First of all, this couple should not be setting arbitrary retirement goals ("rules of thumb" suggested by the financial fund industry). This couple has an annual income of 140K in today's dollars through age 62. They are saving 10% annually of their gross income in qualified saving plans. So, they are told, they need to replace 70% of this income--i.e., $98,000--for each year in retirement? Is this really necessary? Perhaps the 70% is way too much (starve now/splurge later?). Perhaps it's not enough (splurge now/starve later?). How would we know one way or another? (Given this methodology, there is no way of knowing--one must just trust the rule of thumb--and we're about to see how far off it is in this case.)
Instead, let's ask a different question. How much should they save so that they have the same living standard now and in retirement? In other words, how can we smooth our consumption so that our living standard doesn't change when income, taxes, and expenses change?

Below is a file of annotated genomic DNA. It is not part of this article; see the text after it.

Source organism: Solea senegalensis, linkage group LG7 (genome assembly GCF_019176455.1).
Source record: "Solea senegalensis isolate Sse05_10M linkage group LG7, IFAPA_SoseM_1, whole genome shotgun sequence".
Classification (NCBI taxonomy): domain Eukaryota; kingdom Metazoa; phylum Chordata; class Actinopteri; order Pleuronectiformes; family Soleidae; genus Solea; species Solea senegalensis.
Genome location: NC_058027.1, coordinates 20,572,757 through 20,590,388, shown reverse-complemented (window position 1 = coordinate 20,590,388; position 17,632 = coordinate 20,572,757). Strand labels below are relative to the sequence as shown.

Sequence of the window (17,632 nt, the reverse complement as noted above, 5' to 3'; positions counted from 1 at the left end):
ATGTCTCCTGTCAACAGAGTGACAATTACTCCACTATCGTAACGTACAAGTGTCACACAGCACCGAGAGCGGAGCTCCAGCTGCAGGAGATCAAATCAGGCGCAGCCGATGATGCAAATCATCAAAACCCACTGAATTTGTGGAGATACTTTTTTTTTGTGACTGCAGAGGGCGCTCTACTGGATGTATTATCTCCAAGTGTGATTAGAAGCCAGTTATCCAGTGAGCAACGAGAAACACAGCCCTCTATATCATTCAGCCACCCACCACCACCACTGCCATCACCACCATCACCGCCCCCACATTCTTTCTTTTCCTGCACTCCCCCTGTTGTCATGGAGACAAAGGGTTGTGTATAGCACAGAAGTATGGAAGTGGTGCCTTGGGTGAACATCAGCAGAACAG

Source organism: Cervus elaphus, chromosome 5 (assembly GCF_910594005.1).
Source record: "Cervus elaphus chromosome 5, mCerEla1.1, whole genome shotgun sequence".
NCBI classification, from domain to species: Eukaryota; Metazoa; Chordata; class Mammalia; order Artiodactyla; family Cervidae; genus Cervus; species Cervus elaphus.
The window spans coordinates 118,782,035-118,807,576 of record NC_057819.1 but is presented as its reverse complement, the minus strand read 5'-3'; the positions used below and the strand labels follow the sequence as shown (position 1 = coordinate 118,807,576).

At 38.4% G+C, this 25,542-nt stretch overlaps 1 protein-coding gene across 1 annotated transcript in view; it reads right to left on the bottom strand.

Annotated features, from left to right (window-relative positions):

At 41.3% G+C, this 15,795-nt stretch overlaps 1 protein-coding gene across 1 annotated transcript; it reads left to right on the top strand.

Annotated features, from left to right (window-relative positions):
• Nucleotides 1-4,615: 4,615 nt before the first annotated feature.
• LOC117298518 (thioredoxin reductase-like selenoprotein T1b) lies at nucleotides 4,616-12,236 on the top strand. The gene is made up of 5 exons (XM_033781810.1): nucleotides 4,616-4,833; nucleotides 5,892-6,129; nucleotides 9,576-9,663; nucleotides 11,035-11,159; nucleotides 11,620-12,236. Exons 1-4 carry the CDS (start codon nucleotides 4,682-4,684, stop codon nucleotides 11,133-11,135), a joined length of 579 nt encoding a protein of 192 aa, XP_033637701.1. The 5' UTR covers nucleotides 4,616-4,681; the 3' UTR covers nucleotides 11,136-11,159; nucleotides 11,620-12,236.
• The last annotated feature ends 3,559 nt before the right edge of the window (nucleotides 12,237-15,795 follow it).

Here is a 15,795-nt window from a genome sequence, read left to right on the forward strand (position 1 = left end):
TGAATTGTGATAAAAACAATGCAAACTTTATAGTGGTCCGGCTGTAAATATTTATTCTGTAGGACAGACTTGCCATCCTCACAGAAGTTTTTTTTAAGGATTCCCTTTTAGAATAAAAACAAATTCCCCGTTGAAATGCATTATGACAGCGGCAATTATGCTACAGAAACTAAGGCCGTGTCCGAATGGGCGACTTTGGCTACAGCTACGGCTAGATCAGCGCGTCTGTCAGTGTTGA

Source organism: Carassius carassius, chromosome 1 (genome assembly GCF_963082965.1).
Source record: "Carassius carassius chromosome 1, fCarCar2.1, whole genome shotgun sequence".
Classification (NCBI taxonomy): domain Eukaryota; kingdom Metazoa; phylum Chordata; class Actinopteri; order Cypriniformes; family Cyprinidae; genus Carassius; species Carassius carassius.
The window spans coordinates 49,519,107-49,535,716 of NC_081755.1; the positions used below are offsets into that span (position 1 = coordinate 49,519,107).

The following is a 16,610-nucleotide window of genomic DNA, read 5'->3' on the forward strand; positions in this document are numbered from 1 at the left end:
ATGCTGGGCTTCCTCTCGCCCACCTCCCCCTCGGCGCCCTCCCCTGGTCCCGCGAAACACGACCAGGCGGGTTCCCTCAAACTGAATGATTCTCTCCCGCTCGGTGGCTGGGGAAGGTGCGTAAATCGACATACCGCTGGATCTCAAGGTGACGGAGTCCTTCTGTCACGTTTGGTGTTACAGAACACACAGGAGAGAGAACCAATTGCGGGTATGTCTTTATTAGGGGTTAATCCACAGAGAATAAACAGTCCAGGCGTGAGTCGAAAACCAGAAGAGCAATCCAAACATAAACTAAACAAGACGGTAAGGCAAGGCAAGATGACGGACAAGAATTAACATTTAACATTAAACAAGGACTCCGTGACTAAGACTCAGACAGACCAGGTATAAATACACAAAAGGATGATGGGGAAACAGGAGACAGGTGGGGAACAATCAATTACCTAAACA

Let's assume this fictional couple has the $255,500 in retirement saving that they had on Jan. 1, 2009 (see graphic). What is the prognosis for their future economic lives? Well, if they don't save more (it's being assumed that they spend all they earn after they make their 10% retirement account contribution), the prognosis is not good--and this has little to do with the 2008 market as is suggested in this article. The prognosis wasn't good before the year began either--a point that the article ignores.
ESPlanner knows how to calculate future Social Security benefit as well as the lifetime payout on their retirement funds given their assumed nominal interest rate of 6% and their 10% annual contribution.